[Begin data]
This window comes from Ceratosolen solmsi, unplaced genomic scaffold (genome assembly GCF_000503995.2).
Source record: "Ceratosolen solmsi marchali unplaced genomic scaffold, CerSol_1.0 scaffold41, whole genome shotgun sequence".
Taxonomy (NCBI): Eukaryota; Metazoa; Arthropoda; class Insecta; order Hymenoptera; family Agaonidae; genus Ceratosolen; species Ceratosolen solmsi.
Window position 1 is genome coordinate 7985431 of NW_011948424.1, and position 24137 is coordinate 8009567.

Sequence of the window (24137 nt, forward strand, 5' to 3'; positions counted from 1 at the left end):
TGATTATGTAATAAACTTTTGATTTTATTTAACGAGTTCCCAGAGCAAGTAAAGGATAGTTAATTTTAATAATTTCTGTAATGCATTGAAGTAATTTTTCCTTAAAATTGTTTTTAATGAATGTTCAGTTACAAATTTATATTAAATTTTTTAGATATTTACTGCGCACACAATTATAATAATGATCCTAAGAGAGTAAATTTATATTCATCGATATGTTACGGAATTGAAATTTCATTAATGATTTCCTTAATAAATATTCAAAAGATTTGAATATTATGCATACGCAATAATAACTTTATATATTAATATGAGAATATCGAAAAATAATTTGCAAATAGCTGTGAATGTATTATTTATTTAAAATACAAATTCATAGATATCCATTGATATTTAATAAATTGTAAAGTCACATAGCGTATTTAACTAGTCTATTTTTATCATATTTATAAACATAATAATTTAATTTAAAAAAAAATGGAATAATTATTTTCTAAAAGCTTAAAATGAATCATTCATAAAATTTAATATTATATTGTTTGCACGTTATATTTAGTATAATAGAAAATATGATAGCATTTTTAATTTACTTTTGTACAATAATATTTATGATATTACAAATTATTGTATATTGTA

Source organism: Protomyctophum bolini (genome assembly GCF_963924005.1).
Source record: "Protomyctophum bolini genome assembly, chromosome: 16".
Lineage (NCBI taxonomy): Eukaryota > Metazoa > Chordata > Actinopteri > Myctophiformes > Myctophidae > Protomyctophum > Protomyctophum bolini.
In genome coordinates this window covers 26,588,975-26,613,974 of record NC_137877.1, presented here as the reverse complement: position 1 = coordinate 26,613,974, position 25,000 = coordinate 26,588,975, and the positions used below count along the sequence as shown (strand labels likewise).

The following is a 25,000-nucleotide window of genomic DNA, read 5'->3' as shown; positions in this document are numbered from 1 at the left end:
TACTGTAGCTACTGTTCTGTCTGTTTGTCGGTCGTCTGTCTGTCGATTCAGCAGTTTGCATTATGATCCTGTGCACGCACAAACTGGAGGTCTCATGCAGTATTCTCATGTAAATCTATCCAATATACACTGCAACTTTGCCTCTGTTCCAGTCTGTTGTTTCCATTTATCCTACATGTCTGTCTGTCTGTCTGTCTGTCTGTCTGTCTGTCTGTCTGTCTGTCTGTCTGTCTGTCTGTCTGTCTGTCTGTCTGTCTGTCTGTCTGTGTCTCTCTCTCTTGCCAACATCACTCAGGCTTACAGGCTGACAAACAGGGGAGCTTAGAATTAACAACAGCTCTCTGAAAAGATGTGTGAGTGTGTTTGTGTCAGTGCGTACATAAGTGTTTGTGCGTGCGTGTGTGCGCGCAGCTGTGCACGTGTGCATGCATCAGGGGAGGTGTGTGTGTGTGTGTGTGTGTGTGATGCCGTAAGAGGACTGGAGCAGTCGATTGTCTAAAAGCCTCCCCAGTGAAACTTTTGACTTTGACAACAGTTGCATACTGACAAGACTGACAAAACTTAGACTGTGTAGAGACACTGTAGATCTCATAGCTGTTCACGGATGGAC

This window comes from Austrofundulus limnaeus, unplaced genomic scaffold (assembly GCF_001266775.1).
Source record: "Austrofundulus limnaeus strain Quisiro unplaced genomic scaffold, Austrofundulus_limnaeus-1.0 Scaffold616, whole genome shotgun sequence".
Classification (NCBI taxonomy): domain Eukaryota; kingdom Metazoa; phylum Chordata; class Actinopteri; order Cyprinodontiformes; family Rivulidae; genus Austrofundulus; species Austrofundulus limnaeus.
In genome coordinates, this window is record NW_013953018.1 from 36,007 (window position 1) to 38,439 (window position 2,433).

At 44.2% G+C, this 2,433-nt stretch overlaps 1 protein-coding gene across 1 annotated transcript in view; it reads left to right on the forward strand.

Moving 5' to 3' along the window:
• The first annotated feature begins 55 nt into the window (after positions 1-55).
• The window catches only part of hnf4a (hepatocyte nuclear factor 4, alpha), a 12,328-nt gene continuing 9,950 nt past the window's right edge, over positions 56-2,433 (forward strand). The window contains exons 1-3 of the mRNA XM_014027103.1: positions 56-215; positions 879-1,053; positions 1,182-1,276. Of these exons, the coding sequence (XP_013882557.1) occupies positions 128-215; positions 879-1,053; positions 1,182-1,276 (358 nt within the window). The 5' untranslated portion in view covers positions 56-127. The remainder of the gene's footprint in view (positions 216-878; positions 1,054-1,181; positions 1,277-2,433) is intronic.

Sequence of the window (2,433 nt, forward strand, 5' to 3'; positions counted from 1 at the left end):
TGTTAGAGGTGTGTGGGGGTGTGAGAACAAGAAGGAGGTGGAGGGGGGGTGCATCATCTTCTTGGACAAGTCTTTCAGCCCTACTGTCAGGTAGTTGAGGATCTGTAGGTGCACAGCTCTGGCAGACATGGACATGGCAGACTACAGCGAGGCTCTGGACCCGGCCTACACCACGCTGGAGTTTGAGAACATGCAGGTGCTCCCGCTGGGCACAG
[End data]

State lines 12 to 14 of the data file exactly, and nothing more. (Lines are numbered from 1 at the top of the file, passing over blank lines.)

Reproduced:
TACTGTAGCTACTGTTCTGTCTGTTTGTCGGTCGTCTGTCTGTCGATTCAGCAGTTTGCATTATGATCCTGTGCACGCACAAACTGGAGGTCTCATGCAGTATTCTCATGTAAATCTATCCAATATACACTGCAACTTTGCCTCTGTTCCAGTCTGTTGTTTCCATTTATCCTACATGTCTGTCTGTCTGTCTGTCTGTCTGTCTGTCTGTCTGTCTGTCTGTCTGTCTGTCTGTCTGTCTGTCTGTCTGTCTGTCTGTCTGTCTGTGTCTCTCTCTCTTGCCAACATCACTCAGGCTTACAGGCTGACAAACAGGGGAGCTTAGAATTAACAACAGCTCTCTGAAAAGATGTGTGAGTGTGTTTGTGTCAGTGCGTACATAAGTGTTTGTGCGTGCGTGTGTGCGCGCAGCTGTGCACGTGTGCATGCATCAGGGGAGGTGTGTGTGTGTGTGTGTGTGTGTGATGCCGTAAGAGGACTGGAGCAGTCGATTGTCTAAAAGCCTCCCCAGTGAAACTTTTGACTTTGACAACAGTTGCATACTGACAAGACTGACAAAACTTAGACTGTGTAGAGACACTGTAGATCTCATAGCTGTTCACGGATGGAC

This window comes from Austrofundulus limnaeus, unplaced genomic scaffold (assembly GCF_001266775.1).
Source record: "Austrofundulus limnaeus strain Quisiro unplaced genomic scaffold, Austrofundulus_limnaeus-1.0 Scaffold616, whole genome shotgun sequence".